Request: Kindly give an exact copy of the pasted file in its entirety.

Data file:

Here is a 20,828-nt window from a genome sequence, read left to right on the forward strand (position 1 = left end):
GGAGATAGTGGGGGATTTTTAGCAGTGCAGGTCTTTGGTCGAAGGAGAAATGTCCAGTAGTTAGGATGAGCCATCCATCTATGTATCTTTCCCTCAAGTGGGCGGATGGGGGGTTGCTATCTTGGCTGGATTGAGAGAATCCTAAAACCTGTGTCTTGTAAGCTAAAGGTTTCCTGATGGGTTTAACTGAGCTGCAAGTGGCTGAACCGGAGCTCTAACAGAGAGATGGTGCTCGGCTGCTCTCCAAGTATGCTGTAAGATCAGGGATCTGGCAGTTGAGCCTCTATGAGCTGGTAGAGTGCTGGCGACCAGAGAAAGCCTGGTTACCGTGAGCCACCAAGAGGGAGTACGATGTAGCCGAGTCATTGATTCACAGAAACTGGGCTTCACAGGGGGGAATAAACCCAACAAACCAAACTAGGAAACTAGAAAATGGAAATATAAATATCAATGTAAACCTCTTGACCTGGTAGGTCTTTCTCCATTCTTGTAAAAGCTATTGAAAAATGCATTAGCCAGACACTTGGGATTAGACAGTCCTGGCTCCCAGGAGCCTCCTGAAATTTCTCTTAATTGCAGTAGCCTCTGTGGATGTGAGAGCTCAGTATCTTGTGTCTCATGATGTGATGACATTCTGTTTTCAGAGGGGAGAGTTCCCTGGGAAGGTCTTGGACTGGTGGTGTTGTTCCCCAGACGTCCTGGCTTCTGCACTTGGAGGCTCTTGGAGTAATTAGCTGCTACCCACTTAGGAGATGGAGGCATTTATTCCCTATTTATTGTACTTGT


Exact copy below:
Here is a 20,828-nt window from a genome sequence, read left to right on the forward strand (position 1 = left end):
GGAGATAGTGGGGGATTTTTAGCAGTGCAGGTCTTTGGTCGAAGGAGAAATGTCCAGTAGTTAGGATGAGCCATCCATCTATGTATCTTTCCCTCAAGTGGGCGGATGGGGGGTTGCTATCTTGGCTGGATTGAGAGAATCCTAAAACCTGTGTCTTGTAAGCTAAAGGTTTCCTGATGGGTTTAACTGAGCTGCAAGTGGCTGAACCGGAGCTCTAACAGAGAGATGGTGCTCGGCTGCTCTCCAAGTATGCTGTAAGATCAGGGATCTGGCAGTTGAGCCTCTATGAGCTGGTAGAGTGCTGGCGACCAGAGAAAGCCTGGTTACCGTGAGCCACCAAGAGGGAGTACGATGTAGCCGAGTCATTGATTCACAGAAACTGGGCTTCACAGGGGGGAATAAACCCAACAAACCAAACTAGGAAACTAGAAAATGGAAATATAAATATCAATGTAAACCTCTTGACCTGGTAGGTCTTTCTCCATTCTTGTAAAAGCTATTGAAAAATGCATTAGCCAGACACTTGGGATTAGACAGTCCTGGCTCCCAGGAGCCTCCTGAAATTTCTCTTAATTGCAGTAGCCTCTGTGGATGTGAGAGCTCAGTATCTTGTGTCTCATGATGTGATGACATTCTGTTTTCAGAGGGGAGAGTTCCCTGGGAAGGTCTTGGACTGGTGGTGTTGTTCCCCAGACGTCCTGGCTTCTGCACTTGGAGGCTCTTGGAGTAATTAGCTGCTACCCACTTAGGAGATGGAGGCATTTATTCCCTATTTATTGTACTTGT